The Board and Stakeholder Engagement
If you read these articles regularly you may have spotted that there tends to be a recurring theme, which is the increase in the duties and workload of directors and the expectations placed on them by regulators, investors and others. Boards have to prioritize and find ways to ensure that they are spending most of their time on the most material issues.
But even identifying what those issues are is more complex. The days when you could just assess the impact on the bottom line are long gone. Boards now need to think about what is called ‘double materiality’, defined as including “topics that have a direct or indirect impact on an organization's ability to create, preserve or erode economic, environmental and social value for itself, its stakeholders and society at large .” [Reference: Definition from the Global Reporting Initiative (GRI)]
One way of prioritizing issues is to look at them through a stakeholder lens, but even that is not straightforward. Most companies will have a multitude of stakeholders whose interests will often conflict, and each of them may interact with the company in multiple different ways. Again, there is a need to prioritize and assess which stakeholders’ interests are material.
Broadly speaking, stakeholders can be put into one or both of two categories. The first category regards those whose inputs the company relies upon to be able to run the business successfully, such as the workforce, investors and suppliers. The second category is for those whose support a company requires to retain its ‘license to operate’ – the same as previously – but also customers, regulators and the court of public opinion.
Stakeholder Management Considerations
The contribution of the first category of stakeholders is clearly critical to delivering the strategy, and the views of the second are equally important to managing the significant risks facing the company. So the strategy and the risk register should be the starting point for identifying key stakeholders.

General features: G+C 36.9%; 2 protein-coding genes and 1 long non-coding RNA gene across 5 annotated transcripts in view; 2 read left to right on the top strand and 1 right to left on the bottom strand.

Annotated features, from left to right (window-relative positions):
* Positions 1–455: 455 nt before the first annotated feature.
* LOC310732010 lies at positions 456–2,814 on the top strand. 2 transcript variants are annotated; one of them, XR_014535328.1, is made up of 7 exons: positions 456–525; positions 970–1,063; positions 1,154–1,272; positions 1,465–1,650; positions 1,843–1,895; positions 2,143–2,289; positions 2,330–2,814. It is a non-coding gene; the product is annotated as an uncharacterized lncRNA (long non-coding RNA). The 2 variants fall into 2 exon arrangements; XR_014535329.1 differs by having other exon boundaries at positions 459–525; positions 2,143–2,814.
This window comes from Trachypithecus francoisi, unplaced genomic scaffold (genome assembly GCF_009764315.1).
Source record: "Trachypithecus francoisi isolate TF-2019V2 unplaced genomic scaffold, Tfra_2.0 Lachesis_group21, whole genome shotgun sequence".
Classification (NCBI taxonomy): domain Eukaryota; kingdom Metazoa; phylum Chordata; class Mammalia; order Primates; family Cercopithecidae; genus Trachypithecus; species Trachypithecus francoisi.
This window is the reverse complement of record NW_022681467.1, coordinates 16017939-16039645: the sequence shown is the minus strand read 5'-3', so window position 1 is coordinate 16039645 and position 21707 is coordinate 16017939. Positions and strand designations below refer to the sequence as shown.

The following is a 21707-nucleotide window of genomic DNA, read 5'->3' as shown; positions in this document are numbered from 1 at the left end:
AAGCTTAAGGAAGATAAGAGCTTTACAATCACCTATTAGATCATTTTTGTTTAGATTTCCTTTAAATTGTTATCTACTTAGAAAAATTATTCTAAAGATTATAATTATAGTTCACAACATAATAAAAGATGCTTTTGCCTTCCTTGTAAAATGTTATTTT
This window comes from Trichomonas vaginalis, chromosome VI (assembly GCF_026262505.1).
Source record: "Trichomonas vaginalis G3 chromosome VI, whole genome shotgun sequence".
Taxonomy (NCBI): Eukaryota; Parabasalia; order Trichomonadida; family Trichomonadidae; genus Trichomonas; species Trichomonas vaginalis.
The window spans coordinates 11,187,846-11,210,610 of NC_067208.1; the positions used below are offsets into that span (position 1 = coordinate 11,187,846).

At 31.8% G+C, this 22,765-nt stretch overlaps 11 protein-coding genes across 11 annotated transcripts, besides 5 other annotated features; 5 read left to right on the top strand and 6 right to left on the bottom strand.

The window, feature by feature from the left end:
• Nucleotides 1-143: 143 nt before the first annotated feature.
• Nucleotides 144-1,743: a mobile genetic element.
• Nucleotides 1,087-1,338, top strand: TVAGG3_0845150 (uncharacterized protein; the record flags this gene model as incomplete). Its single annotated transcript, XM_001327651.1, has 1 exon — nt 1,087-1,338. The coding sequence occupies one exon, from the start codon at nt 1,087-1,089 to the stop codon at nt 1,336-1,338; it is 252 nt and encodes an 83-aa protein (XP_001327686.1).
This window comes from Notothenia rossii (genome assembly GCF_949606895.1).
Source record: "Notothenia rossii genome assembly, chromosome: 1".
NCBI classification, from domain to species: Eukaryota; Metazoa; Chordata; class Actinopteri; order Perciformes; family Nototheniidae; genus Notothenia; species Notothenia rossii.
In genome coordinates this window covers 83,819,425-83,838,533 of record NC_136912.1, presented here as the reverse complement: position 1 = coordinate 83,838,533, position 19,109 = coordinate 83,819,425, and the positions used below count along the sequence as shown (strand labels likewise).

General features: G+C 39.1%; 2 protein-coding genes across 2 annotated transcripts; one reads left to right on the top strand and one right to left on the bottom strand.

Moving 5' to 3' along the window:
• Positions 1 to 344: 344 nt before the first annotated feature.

At the same time, the materiality matrix strategy and risk register themselves need to be informed by the views of, and an understanding of the impact on, those same stakeholders. It is not a one-way relationship. Boards alone don’t get to decide what is important.
There have always been many examples of where failure to anticipate the impact on and opinions of certain stakeholders resulted in damage to a company’s performance or reputation. We are increasingly seeing examples of where a company’s agenda is being set by stakeholders, not the board – for example, by regulators and investors in the case of climate change.
This is why stakeholder management needs to be viewed as an integral part of strategy development and risk management, and not just as a glorified PR exercise. Additionally, it is why the board needs to take an active role to ensure that stakeholder interests have been thoroughly mapped and approve of the management’s overall plan for stakeholder engagement.
Many companies now use a materiality matrix to help identify the most important issues. They take different forms but essentially what these matrices do is identify and weigh the issues that matter most to a company’s stakeholders and then place them alongside its strategic priorities and key risks. Issues that score highly on both counts are clearly critical.
An interesting example of a materiality matrix is the one used by Mersen, the French electrical power and advanced materials group, which not only maps the key issues but also indicates which ones the company expects to become more significant in the future.
Done well, a materiality matrix can be a foundation stone for strategy development and risk management, as well as stakeholder management. However, it has limitations.
What is a Materiality Matrix?
A typical materiality matrix does not show the relationship between each of the issues identified and the different groups of stakeholders. Each group will have different views on the relative priority of the material issues, and their ability to contribute to addressing those issues will also vary considerably.
For those reasons, companies need to take a more granular approach to understand the views of different stakeholder groups.
This is easier to do with some stakeholder groups than others. Regulators usually make their agenda clear, and companies can engage directly with their workforce. The views of investors can be gathered either through engagement or by drawing on resources such as Morrow Sodali’s annual Institutional Investors Survey.
For other stakeholders, for example, customers and local communities, companies may need to think more imaginatively about how to engage effectively. In next month’s article, we will look at some of the practicalities of stakeholder engagement.